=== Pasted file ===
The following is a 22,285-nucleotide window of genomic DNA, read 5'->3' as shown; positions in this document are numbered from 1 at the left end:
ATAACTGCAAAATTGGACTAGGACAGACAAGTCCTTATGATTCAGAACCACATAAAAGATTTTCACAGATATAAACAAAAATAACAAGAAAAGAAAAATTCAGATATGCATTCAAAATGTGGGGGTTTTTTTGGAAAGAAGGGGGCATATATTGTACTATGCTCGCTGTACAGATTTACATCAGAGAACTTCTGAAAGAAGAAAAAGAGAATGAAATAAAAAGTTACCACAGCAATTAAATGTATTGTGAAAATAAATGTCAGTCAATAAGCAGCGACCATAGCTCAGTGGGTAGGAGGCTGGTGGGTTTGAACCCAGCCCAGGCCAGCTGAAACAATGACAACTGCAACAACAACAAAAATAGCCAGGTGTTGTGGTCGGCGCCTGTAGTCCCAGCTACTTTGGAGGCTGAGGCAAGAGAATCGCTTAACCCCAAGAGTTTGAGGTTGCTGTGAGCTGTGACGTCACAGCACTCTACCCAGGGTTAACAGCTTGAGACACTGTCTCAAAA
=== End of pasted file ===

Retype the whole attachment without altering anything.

The following is a 22,285-nucleotide window of genomic DNA, read 5'->3' as shown; positions in this document are numbered from 1 at the left end:
ATAACTGCAAAATTGGACTAGGACAGACAAGTCCTTATGATTCAGAACCACATAAAAGATTTTCACAGATATAAACAAAAATAACAAGAAAAGAAAAATTCAGATATGCATTCAAAATGTGGGGGTTTTTTTGGAAAGAAGGGGGCATATATTGTACTATGCTCGCTGTACAGATTTACATCAGAGAACTTCTGAAAGAAGAAAAAGAGAATGAAATAAAAAGTTACCACAGCAATTAAATGTATTGTGAAAATAAATGTCAGTCAATAAGCAGCGACCATAGCTCAGTGGGTAGGAGGCTGGTGGGTTTGAACCCAGCCCAGGCCAGCTGAAACAATGACAACTGCAACAACAACAAAAATAGCCAGGTGTTGTGGTCGGCGCCTGTAGTCCCAGCTACTTTGGAGGCTGAGGCAAGAGAATCGCTTAACCCCAAGAGTTTGAGGTTGCTGTGAGCTGTGACGTCACAGCACTCTACCCAGGGTTAACAGCTTGAGACACTGTCTCAAAA